• Subverted with Batman as, being rich, he actually can afford to pay for damage. Was mentioned in the video game of Batman Begins, in which Batman damages a large section of water mains to chase away some corrupt cops from a scene. As he makes his plan, Alfred notes that Wayne Enterprises will likely be making a donation to the water board the next day.
  • In the after-effects of the Green Lantern Sinestro Corps War, the dozens of alien lanterns who ended up on Earth decide to stick around for a bit and clean up their messes. John Stewart, a long-standing human GL — and more importantly, an architect in his day job — cleans up the skyscraper damage in Coast City all by himself.
  • Discussed again in the first New 52 issue of Green Lantern Corps, when Guy Gardner can't get a job as a high school football coach, largely because simply having him on school grounds on a regular basis would send the school's liability insurance rates through the roof. In the same issue, it's played with a bit again in John's scene, where he tries to convince the company that hired him to design a new building to incorporate expensive measures to minimize damage if it happens to get caught in a supervillain attack or real knock-down-drag-out hero/villain fight. They disagree about whether the added expense is worth it.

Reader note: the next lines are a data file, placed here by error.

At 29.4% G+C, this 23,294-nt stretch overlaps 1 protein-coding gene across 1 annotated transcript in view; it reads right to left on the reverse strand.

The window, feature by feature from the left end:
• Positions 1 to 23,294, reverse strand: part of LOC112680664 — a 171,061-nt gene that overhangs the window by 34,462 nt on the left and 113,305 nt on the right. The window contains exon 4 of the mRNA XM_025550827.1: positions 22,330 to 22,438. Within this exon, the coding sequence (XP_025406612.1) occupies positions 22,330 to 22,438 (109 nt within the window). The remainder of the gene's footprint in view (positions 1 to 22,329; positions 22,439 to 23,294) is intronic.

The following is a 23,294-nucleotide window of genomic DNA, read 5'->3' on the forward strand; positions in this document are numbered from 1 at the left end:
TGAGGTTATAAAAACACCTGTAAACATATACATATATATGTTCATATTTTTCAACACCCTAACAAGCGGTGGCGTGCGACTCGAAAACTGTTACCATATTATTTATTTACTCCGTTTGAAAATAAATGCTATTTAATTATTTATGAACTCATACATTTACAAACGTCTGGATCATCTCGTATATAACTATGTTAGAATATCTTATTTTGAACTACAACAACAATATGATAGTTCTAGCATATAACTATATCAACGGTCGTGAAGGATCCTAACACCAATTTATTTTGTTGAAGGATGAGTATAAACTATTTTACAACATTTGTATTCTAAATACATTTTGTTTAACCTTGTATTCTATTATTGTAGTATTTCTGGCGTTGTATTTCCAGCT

• In Miracleman, the title character tosses a car at the villainous Kid Miracleman in a futile attempt to stop him. Recalling the battle, Miracleman says that his defenders claim the car was empty. "I'm sorry, but that simply isn't true." Even worse, it wasn't a car. It was a school bus full of children.
  • The "superhero kids" comic PS238 tries to handle the social consequences of superpowers realistically, and has brought up the concept of the "Super Samaritan Laws," which were lobbied for and passed to give superheroes some legal protections from the occasionally destructive consequences of super fights, considering the fact that if they didn't intervene, worse damage would likely happen. It helps that, in the PS238 'verse, many supers have gone into private and public work that doesn't involve crimefighting, and the Mega-Corp Clay Industries (founded by a metahuman super-intellect) is explicitly mentioned at one point to create 'instant-buildings' used to rapidly re-build urban areas damaged by superhero battles.